The embodiment to be described has the advantages that the switching or circuit modification required to modify the pulse length is effected in a low-power part of the circuitry,no switching contacts in the high-energy path are required, the output impedance of the FET is relatively low thereby enabling a reduction of turns ratio on the pulse transformer which in turn enables the transformer to handle a wider range of pulse widths, and as compared with a hard valve modulator, it may be as much as 20 times smaller, requires no heating power, and does not require a constant supply voltage in the kilovolt range. Ordinary low-voltage solid state circuitry can be employed to generate the control pulses for switching the FET.


In order that the invention may be more clearly understood an embodiment thereof will now be described, by way of example, with reference to the accompanying drawings.

In the accompanying drawings, which are diagrammatic:

FIG. 1 shows the components which are located in the display unit,

FIG. 2 shows the components which are located within the scanning unit, the components in FIG. 2 being linked to those in FIG. 1 by conductors as indicated,

FIG. 3 is a timing diagram showing the various waveforms that occur in various parts of the circuitry, these being identified by reference letters in the Figure, and the same reference letters being used to indicate where the waveforms occur in the circuitry of FIGS. 1 and 2, and

FIG. 4 shows in more detail the circuitry which is used for storing the energy required to fire the magnetron, and for firing the magnetron, as more generally illustrated in FIG. 2.


Before referring to the structure and operation of the circuitry in any detail, the general principles involved will first be briefly described with reference to FIGS. 1 and 2 so as to assist in an understanding of the detailed explanation that will follow.

The radar operates continually in repeated cycles, at 1000 or more cycles each second. At the beginning of each cycle a very brief (for example, between 100 nanoseconds (ns) and 1 microsecond (.mu.s)) pulse of very high frequency energy (for example at about 9450 MHz) is generated by a magnetron 2 (see FIG. 2) and this pulse of energy is transmitted from the transmitting section 4a of a scanner generally indicated at 4. The transmitted pulse is reflected from any objects which lie in its path and the reflected pulse or pulses, which may be referred to as echoes, are received at the receiving section 4b of the scanner 4.

A receiver, generally indicated at 6, converts the received very high frequency echo pulse to a demodulated video signal which is applied to the video input of a cathode ray tube (CRT) 8 which is shown in FIG. 1.

The beam of the cathode ray tube scans from its centre out to its periphery, the scan being commenced at the moment when the pulse is transmitted from the scanner. The video signal from the received echo brightens the scanning spot when it has travelled a distance proportional to the distance of the object which caused the echo. Consequently, as the spot makes a single sweep radially away from the centre of the tube face, bright points occur on the display at radial distances proportional to the distances away from the scanner 4 of any objects which have caused echoes of the original transmitted pulse to be returned to the receiving section of the scanner.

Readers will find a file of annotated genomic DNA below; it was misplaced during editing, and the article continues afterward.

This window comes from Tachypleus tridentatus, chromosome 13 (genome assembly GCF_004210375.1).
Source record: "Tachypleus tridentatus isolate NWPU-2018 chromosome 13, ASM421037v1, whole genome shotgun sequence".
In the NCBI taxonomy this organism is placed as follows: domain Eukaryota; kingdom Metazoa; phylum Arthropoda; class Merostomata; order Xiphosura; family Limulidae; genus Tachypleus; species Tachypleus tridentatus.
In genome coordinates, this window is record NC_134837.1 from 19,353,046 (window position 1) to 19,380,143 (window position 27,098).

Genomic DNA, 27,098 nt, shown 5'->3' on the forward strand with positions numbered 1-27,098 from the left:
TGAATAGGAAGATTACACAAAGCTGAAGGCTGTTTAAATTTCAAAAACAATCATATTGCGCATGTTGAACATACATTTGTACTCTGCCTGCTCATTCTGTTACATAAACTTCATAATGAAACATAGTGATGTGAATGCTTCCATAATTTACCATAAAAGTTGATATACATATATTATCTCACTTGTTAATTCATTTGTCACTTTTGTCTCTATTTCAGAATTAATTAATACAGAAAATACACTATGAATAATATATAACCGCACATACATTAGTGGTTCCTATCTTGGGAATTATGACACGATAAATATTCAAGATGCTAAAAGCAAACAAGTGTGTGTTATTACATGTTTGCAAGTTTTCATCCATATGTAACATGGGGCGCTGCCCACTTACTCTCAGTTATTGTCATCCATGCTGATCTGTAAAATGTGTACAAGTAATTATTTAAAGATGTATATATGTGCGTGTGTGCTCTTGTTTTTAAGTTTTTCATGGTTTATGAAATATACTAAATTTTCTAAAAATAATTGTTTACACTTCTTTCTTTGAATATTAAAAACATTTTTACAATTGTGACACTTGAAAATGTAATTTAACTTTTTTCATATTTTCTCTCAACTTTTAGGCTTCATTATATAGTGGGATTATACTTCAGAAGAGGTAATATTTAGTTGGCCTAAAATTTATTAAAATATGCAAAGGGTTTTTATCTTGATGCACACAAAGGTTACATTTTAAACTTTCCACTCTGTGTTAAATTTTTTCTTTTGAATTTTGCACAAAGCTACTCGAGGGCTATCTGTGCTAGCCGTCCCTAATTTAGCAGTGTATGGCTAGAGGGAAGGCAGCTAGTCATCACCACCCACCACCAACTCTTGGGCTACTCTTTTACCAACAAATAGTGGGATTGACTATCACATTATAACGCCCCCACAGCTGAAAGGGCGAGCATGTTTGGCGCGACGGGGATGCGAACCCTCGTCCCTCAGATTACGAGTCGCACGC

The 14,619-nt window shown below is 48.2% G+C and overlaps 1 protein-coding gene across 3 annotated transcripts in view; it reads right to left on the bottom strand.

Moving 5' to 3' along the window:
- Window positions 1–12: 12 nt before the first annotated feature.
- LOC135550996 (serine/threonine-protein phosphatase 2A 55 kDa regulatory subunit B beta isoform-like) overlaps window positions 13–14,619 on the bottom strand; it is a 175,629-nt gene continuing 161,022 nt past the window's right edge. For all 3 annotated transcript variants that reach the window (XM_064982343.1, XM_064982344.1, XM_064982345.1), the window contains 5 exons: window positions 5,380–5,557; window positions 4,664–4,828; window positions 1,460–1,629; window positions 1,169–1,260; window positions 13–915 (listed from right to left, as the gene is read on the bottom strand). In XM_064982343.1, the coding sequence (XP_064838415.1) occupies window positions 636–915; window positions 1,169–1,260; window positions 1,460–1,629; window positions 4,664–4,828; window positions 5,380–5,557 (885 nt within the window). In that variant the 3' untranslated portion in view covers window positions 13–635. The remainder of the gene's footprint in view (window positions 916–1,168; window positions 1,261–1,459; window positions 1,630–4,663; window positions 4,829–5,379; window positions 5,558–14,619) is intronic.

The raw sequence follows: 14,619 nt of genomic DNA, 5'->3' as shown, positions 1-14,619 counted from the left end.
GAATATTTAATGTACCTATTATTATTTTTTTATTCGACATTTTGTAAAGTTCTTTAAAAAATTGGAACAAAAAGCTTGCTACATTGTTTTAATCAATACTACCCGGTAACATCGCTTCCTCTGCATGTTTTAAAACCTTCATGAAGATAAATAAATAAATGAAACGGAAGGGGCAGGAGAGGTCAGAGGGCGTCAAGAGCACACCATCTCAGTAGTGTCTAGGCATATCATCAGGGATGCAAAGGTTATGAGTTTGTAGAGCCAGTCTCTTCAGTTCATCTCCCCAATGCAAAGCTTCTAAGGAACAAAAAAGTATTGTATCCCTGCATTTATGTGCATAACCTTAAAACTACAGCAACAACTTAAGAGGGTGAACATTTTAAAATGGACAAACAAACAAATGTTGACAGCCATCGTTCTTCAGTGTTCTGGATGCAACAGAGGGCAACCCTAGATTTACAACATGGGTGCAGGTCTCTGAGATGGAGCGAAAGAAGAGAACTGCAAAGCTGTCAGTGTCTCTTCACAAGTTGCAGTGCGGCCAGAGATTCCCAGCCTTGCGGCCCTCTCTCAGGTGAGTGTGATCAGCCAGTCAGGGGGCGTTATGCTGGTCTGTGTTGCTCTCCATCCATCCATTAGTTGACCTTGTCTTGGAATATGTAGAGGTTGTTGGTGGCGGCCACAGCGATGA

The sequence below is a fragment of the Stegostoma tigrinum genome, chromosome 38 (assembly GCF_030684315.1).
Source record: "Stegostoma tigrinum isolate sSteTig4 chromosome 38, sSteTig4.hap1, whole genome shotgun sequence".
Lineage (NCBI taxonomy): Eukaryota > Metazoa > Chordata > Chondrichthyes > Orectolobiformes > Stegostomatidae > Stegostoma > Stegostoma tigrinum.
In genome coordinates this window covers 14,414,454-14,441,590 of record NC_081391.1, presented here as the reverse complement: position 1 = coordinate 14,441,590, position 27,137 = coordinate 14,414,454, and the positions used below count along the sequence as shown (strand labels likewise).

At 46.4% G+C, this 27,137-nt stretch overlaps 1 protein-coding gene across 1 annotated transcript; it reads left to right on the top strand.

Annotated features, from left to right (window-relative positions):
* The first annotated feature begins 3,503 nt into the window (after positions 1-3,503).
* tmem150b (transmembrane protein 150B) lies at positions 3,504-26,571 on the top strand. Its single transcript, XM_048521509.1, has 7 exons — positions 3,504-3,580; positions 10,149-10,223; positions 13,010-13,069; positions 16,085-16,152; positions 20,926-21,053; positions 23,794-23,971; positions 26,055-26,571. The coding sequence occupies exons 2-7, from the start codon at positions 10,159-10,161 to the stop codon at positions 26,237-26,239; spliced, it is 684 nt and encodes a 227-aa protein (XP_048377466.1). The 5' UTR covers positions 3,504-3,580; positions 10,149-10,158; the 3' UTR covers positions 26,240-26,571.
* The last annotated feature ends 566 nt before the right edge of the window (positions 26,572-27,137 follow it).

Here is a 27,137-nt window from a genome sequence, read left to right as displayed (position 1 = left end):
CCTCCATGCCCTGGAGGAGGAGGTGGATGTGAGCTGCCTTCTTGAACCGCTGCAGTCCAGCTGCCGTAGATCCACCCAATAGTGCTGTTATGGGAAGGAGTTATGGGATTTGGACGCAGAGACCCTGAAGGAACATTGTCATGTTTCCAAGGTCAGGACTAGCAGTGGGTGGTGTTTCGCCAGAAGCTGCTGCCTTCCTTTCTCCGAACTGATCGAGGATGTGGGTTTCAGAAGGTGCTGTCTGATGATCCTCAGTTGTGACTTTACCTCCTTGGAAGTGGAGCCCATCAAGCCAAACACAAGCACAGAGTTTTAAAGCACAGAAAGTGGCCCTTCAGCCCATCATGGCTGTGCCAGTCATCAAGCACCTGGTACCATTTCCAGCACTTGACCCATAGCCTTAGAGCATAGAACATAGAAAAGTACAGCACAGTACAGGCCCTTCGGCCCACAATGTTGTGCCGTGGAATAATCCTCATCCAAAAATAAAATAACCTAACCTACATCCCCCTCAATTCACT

The scanner 4 is directional, and consequently any individual transmitted pulse will only produce echoes from objects which lie along the bearing on which that pulse was transmitted. In order to obtain on the face of the CRT 8 an indication of the features which lie in all directions around the scanner 4, the scanner is continually rotated by means of a motor M1 (FIG. 2) and at the same time the scanning coils 10 (FIG. 1) of the CRT 8 are rotated around the axis of the CRT by means of a further motor M2, the mechanical link between the coils and motor M2 being shown by a broken line 12. The rotation of the motors is kept in synchronism so that whenever a pulse is being transmitted in one particular direction the CRT spot is always travelling in a corresponding angular direction on the face of the CRT. As the scanner rotates, each successive pulse is transmitted in a slightly different angular direction and the angular position of successive scans on the CRT screen is similarly incremented, due to the synchronism of the two motors. The scanner and the CRT coils rotate on the order of once per second (the motors being geared down as necessary to achieve this) and the phosphor on the CRT screen persists in luminescence for at least this long, so that to the eye the large plurality of bright spots appearing on each of the angularly incremented sequence of scans on the tube face form a complete picture of the radar-reflecting features which surround the scanner.